The grand opening of a Bulgarian cultural centre in North Macedonia’s city of Bitola, named after a controversial figure, has caused yet another rupture in Bulgarian and Macedonian relations.
The centre was named after Ivan (Vancho) Mihailov. The decision prompted an immediate reaction from Macedonian President Stevo Pendarovski, who accused Sofia of proposing a “Nazi” as a symbol of the two countries’ rapprochement.
Bulgarian President Rumen Radev, in turn, accused Skopje of promoting “anti-Bulgarian ideology”. Bulgaria’s response came quickly, and new tensions will likely make it almost impossible to lift Bulgaria’s veto before the end of the French EU Council presidency.
“The anti-Bulgarian ideology that is swirling in North Macedonia is deliberately poisoning our relations and undermining the country’s path to the EU,” Radev commented on Thursday (21 April).
Macedonians, including Meto Koloski the head of the United Macedonian Diaspora called for EU action over the centre’s opening. He called it a “blatant anti-Semitic move’ as it was opened across the street from Bitola’s Jewish school. “In a city where the entire Macedonian Jewish population was deported by then-Nazi Bulgarian forces.” he added.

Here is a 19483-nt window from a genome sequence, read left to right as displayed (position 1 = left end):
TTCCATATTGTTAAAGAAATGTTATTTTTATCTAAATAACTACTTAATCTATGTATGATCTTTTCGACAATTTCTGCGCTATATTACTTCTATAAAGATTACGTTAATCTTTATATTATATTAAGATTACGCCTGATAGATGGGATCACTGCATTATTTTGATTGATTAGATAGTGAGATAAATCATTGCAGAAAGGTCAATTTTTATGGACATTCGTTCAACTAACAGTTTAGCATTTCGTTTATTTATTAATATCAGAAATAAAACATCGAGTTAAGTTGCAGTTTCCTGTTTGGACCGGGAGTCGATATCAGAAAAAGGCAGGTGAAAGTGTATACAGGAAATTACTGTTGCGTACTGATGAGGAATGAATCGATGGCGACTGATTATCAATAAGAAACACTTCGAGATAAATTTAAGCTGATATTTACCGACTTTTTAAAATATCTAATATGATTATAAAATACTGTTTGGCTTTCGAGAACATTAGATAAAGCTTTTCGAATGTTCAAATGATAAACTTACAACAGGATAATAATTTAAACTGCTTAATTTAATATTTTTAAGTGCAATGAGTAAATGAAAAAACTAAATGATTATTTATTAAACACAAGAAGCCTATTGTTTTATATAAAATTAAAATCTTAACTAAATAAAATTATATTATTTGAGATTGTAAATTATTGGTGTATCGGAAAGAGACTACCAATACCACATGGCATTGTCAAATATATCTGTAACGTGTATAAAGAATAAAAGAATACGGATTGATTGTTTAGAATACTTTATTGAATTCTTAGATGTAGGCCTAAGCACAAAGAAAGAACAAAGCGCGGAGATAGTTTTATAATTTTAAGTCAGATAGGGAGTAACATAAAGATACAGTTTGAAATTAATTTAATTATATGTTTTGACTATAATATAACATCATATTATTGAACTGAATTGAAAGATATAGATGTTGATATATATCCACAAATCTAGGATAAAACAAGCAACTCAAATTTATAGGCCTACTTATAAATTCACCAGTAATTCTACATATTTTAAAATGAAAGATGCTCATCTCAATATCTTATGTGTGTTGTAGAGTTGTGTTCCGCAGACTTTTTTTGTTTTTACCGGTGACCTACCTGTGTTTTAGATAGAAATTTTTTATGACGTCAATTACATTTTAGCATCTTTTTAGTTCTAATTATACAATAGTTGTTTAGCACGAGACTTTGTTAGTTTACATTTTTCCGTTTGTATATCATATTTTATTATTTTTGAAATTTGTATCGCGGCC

Relations began to improve between the two countries at the end of last year with the election of the new Bulgarian government led by Prime Minister Kiril Petkov, who has called for lifting the veto on North Macedonia’s EU integration path. But coalition partners from the BSP, ITN and President Radev oppose Petkov’s approach to North Macedonia.
Dimitar Kovachevski’s government has also shown a desire for dialogue, although nothing concrete has yet been offered on Bulgaria’s demands.
“Not Ivan Mihailov, but other people, after the establishment of the Yugoslav dictatorship in Macedonia, killed and inquisitioned tens of thousands in concentration camps just because they decided to continue to call themselves Bulgarians, not Macedonians. This is real fascism,” Radev claimed.
Authorities in Sofia are pushing for constitutional guarantees to protect the rights of Bulgarians in North Macedonia, make progress on historical disputes, and eliminate hate speech against Bulgaria. Pendarovski explained that he had the political will to enshrine the Bulgarian minority in the constitution but asked for a guarantee that the next Bulgarian government would not ask for more from Skopje.
According to Kovachevski, EU membership for Western Balkans countries is a matter of geopolitical importance for the EU itself. This is the point of view of all EU countries, with the exception of some of those in power in Sofia, he added.